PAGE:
Add time to a datetime object in Python

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Borislav Hadzhiev

Last updated: Jun 22, 2022

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Add time to a datetime object in Python #

Use the timedelta() class from the datetime module to add time to datetime, e.g. result = dt + timedelta(hours=2, minutes=25, seconds=24). The timedelta class can be passed the hours, minutes and seconds arguments and adds the specified time to the datetime.

main.py
from datetime import datetime, timedelta # ✅ add time to datetime dt = datetime(2023, 9, 24, 9, 30, 35) print(dt) # 👉️ 2023-09-24 09:30:35 result = dt + timedelta(hours=2, minutes=25, seconds=24) print(result) # 👉️ 2023-09-24 11:55:59 print(result.time()) # 👉️ 11:55:59 # ------------------------------ # ✅ add time to current time now = datetime.today() print(now) # 👉️ 2022-06-22 15:45:59.732804 result_2 = now + timedelta(hours=15) print(result_2) # 👉️ 2022-06-23 06:45:59.732804 print(result_2.time()) # 👉️ 06:45:59.732804
If you only have a time component, e.g. 09:30:13 scroll down to the last code snippet.

Make sure to import the datetime and timedelta classes from the datetime module.

The first example uses the datetime class to create a datetime object.

We passed values for the year, month, day, hour, minute and second arguments.

Once we have a datetime object, we can use the timedelta class to add time to it.

main.py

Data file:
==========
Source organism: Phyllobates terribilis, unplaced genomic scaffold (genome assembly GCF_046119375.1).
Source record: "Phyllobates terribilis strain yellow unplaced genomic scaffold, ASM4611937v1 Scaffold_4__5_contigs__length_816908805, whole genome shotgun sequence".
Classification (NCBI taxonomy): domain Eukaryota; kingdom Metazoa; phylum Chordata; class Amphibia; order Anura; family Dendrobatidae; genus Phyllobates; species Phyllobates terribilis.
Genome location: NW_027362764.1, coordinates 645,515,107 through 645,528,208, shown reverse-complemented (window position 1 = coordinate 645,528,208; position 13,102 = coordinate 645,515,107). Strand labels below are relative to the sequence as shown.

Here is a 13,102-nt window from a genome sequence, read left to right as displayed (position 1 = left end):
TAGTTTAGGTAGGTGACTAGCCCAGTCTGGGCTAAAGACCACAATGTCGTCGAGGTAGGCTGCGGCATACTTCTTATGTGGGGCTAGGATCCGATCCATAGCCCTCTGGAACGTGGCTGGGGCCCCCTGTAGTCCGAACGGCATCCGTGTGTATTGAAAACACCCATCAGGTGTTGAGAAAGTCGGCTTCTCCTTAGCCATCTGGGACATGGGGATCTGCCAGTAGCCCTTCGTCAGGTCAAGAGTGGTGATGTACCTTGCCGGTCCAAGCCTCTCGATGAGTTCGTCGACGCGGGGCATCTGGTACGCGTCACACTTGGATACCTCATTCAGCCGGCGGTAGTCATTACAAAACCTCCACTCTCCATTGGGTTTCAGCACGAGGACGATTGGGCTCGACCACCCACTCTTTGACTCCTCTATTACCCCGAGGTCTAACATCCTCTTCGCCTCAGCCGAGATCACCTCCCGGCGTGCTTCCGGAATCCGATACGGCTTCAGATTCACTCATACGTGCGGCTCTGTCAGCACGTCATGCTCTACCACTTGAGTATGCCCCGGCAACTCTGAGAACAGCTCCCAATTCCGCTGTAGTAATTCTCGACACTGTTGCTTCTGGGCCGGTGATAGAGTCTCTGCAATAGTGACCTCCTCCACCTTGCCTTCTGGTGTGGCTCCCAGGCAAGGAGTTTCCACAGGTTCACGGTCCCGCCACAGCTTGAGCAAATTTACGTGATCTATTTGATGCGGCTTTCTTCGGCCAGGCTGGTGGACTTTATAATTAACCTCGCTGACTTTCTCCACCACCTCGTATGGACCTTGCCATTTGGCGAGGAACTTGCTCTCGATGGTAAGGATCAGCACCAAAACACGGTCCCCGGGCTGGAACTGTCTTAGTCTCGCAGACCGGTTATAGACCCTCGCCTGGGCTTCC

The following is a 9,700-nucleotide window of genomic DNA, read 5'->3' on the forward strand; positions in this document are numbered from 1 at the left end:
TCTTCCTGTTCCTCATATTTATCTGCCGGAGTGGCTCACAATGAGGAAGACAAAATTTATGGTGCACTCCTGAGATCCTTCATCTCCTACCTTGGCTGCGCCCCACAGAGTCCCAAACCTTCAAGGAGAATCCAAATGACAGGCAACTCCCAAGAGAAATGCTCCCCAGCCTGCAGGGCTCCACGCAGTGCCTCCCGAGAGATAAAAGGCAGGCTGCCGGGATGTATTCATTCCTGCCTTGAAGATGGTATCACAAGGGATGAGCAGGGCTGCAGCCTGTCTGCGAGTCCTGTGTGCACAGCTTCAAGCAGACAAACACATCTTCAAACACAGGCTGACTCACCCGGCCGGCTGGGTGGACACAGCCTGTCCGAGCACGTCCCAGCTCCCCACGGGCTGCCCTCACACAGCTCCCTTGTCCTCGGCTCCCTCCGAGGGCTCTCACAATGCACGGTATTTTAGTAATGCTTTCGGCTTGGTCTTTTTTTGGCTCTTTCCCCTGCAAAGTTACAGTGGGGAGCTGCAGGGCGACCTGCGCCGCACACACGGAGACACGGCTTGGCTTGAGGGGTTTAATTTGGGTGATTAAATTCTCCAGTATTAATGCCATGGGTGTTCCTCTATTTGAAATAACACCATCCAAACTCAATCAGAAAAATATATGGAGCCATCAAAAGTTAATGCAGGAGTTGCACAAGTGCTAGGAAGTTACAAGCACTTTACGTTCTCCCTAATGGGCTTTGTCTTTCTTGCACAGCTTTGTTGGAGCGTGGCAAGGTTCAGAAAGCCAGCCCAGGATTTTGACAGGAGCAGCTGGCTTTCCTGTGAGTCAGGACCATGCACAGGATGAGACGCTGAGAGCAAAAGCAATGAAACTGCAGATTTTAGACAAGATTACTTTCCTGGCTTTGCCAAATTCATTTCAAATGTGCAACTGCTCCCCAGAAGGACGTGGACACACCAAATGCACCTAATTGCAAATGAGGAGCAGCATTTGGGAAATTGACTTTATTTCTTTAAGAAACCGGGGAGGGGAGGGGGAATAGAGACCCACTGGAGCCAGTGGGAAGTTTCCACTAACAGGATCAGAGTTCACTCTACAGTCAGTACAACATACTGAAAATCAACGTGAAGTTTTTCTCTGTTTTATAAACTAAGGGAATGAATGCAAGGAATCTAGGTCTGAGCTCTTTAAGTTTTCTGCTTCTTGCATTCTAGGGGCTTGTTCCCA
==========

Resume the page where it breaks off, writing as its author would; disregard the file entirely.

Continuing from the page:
from datetime import datetime, timedelta # ✅ add time to datetime dt = datetime(2023, 9, 24, 9, 30, 35) print(dt) # 👉️ 2023-09-24 09:30:35 result = dt + timedelta(hours=2, minutes=25, seconds=24) print(result) # 👉️ 2023-09-24 11:55:59 print(result.time()) # 👉️ 11:55:59

The timedelta class can be passed the days, weeks, hours, minutes, seconds, milliseconds and microseconds as arguments.

All of the arguments are optional and default to 0.

The second example adds time to the current time.

main.py
from datetime import datetime, timedelta now = datetime.today() print(now) # 👉️ 2022-06-22 15:45:59.732804 result_2 = now + timedelta(hours=15) print(result_2) # 👉️ 2022-06-23 06:45:59.732804 print(result_2.time()) # 👉️ 06:45:59.732804

The datetime.today() method returns the current local datetime.

We need to use a datetime object because it automatically rolls over the minutes, hours, days, months and years if necessary.

This wouldn't be possible if we only had the time component. For example, 11:59:30PM + 2 hours would raise an exception.

If you only have the time component, use the datetime.combine method to combine the time with the current (or some other) date and get a datetime object.
main.py
from datetime import datetime, date, timedelta, time t = time(8, 25, 15) print(t) # 👉️ 08:25:15 result = datetime.combine(date.today(), t) + \ timedelta(hours=4, minutes=10, seconds=10) print(result) # 👉️ 2022-06-22 12:35:25 only_t = result.time() print(only_t) # 👉️ 12:35:25

The datetime.combine method takes a date and time as arguments and returns a new datetime object by combining them.

Once we get a datetime object, we can use the timedelta class to add time to it.

Use the time() method on the datetime object if you only need to extract the time after the operation.

main.py
from datetime import datetime, date, timedelta, time t = time(8, 25, 15) print(t) # 👉️ 08:25:15 result = datetime.combine(date.today(), t) + \ timedelta(hours=4, minutes=10, seconds=10) print(result) # 👉️ 2022-06-22 12:35:25 # ✅ only extract the time component only_t = result.time() print(only_t) # 👉️ 12:35:25

The datetime.time method returns a time object with the same hour, minute, second and millisecond.

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